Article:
This is partly because our brains automatically filter out unimportant details. This is selective filtering or selective attention and prevents our brains from being overloaded with stimuli. It allows us to focus on what our brain decides is most important. People are automatically drawn to movement as from an evolutionary perspective this could signify danger. The more familiar we become with our environment the more we are prone to selective attention and we find that we only see what we expect to see.

A conversion rate optimisation consultant has the benefit of looking at a site from with a fresh perspective and should have fewer preconceptions of what to expect. A good CRO consultant will also value involving a diverse range of people to help evaluate a site (see heuristic evaluation). They will also recommend usability research and customer feedback to provide a more unbiased view of the site.

  1. Focus On Conversion Rather Than Traffic:

Many organisations want more traffic to their sites rather than first fixing their conversion rate. This can be extremely wasteful as a low conversion rate will reduce the benefit you obtain from sending more visitors to your site. A conversion rate optimisation consultant will ensure you give priority to fixing your conversion journeys and improving your conversion rate. Once this is complete you can afford to spend money on traffic with the confidence that it will give a good return on investment.

  1. Measure To Improve:

Client-side CRO specialists can struggle to get the resources or the credit they deserve because they can’t always prove the benefits they deliver. A good conversion rate optimisation consultant will help ensure you have a CRO strategy with clear objectives and goals. They will also insist that you have metrics that are close to your objectives and help you analyse data to identify the true value from meeting your goals.

  1. Provide Extra Resources & Expertise:

As an ex-CRO manager at a large gaming company I understand that a lot of the time you are not optimising your site. But instead are attending meetings, doing admin, giving management updates and dealing with ad-hoc requests. This means that most client-side CRO specialists may only spend 20% of their time setting up and running A/B tests.

Client-side specialists often struggle to find time for more strategic thinking and may be spending too much time on low-payoff tasks. A conversion rate optimisation consultant can provide the extra resource to take a step back and ensure you give priority to higher payoff work. They can also help improve processes and provide new insights into how to improve your CRO programme. As the saying goes “two heads are better than one”.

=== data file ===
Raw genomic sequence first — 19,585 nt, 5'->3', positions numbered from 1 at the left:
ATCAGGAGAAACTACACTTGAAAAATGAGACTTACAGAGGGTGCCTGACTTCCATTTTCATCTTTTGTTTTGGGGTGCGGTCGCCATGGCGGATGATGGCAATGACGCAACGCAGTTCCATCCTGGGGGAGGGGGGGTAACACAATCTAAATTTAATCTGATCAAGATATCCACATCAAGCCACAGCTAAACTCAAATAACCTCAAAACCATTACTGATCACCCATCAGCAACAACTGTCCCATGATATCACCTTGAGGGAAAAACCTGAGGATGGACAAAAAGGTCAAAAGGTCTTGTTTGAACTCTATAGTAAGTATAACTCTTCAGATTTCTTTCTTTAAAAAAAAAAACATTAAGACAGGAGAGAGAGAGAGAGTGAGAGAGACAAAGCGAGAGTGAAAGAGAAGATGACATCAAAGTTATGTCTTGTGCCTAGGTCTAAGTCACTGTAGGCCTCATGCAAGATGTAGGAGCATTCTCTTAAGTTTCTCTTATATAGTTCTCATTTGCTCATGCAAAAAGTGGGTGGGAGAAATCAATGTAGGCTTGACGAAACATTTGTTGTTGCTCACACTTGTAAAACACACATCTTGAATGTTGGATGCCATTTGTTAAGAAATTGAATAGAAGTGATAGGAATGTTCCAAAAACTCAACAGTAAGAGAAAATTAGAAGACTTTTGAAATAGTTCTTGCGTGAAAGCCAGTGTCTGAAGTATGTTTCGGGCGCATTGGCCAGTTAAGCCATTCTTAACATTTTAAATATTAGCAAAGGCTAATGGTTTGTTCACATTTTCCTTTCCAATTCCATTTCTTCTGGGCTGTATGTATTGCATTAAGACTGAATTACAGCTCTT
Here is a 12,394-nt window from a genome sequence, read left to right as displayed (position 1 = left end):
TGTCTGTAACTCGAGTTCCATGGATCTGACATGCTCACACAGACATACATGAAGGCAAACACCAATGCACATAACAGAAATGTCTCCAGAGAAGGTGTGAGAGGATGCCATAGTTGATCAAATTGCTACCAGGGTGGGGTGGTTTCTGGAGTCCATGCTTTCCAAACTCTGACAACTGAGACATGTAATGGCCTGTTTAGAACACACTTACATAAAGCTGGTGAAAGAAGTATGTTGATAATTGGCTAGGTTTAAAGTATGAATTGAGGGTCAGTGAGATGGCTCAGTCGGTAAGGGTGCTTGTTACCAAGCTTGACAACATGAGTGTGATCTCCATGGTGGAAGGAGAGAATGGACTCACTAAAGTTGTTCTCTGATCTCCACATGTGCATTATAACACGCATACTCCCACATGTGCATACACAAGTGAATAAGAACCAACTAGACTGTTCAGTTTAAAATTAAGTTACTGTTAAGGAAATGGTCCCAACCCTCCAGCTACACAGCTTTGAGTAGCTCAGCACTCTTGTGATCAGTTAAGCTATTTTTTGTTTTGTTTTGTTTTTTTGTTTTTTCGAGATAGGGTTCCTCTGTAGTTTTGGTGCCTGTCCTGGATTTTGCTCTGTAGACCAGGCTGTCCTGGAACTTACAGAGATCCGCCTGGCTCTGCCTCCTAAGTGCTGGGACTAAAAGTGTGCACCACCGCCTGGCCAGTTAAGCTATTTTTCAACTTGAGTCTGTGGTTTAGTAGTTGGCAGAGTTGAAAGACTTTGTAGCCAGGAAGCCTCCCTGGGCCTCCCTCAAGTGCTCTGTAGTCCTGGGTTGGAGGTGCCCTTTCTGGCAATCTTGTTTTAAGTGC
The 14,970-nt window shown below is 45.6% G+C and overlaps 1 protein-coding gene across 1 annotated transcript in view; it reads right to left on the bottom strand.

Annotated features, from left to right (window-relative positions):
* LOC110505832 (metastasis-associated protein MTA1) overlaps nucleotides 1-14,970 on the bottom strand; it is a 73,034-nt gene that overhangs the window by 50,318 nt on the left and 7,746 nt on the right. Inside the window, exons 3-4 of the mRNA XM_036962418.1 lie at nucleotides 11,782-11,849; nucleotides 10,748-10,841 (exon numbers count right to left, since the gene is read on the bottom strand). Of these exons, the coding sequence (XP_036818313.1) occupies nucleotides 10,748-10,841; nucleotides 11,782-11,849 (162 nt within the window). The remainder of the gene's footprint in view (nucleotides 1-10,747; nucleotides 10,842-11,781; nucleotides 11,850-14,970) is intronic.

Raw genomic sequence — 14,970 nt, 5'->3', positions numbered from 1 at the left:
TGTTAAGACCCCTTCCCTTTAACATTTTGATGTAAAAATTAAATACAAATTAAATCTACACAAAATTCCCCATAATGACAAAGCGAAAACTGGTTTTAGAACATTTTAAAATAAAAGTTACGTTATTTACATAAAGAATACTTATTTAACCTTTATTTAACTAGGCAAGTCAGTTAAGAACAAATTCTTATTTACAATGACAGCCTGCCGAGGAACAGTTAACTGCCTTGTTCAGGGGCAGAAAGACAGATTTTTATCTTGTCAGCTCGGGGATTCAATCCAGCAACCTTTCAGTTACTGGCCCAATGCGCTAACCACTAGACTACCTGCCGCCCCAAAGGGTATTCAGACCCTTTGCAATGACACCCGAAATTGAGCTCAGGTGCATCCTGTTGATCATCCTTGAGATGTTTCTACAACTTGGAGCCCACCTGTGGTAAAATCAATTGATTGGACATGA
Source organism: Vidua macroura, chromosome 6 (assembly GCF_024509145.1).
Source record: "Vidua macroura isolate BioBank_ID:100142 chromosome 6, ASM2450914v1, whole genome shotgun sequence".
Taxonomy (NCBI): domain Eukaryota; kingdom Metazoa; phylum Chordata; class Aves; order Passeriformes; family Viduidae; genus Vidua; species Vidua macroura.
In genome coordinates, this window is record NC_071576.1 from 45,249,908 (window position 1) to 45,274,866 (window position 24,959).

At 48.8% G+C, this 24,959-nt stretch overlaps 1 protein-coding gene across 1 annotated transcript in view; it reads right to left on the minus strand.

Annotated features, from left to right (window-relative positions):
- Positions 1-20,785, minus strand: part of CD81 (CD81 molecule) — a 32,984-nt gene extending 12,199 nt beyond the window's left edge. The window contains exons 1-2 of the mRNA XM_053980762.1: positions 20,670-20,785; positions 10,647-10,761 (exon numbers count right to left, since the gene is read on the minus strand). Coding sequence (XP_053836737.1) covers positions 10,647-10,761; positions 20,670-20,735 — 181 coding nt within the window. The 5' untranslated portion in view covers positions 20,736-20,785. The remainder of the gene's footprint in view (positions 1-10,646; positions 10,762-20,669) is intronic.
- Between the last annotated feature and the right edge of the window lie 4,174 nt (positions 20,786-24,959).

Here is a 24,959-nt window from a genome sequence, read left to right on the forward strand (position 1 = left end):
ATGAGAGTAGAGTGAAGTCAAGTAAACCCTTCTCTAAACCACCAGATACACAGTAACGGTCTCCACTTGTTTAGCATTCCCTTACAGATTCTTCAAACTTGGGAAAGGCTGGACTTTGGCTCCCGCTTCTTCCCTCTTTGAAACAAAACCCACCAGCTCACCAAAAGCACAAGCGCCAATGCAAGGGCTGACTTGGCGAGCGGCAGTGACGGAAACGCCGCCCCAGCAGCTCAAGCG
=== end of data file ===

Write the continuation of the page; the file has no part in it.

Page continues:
1. Focus On What Moves The Needle:

When you are an employee you often have conflicting objectives (e.g. keep the HIPPO happy with their latest ‘big idea’ vs fixing stuff). Unfortunately few people get a promotion for fixing shit. But managers do have a tendency to develop new ‘innovative’ features that nobody actually wants because it may get them a promotion.

However, a conversion rate optimisation consultant focuses on what can deliver the most benefits to the customer and organisation in a sustainable way. This means they will ensure the priority is given to a few objectives that can generate the biggest payoff. As CRO expert Craig Sullivan points out that if you want to have the most impact on your customer experience and increase revenues. You are best giving priority to fixing broken stuff and improving usability first.

  1. Innovation rarely comes from your own sector:

Many companies spend too much time copying their competitors even though they may not know what they are doing either. Benchmarking yourself with competitors will simply destroy value. You end up with almost identical sites and so it reduces differentiation. This can happen because client-side CRO specialists are constantly being asked about what competitors are doing and may not have the time to look outside their own sector.

A conversion rate optimisation consultant has the advantage that they have a wealth of experience from many different sectors and are not tied to an individual brand. They understand that most innovation comes from outside your own sector. This is especially the case with start-ups in emerging sectors. They don’t have to deal with the constraints by brand values, legacy systems and organisational politics that often kill creativity and innovation in established brands.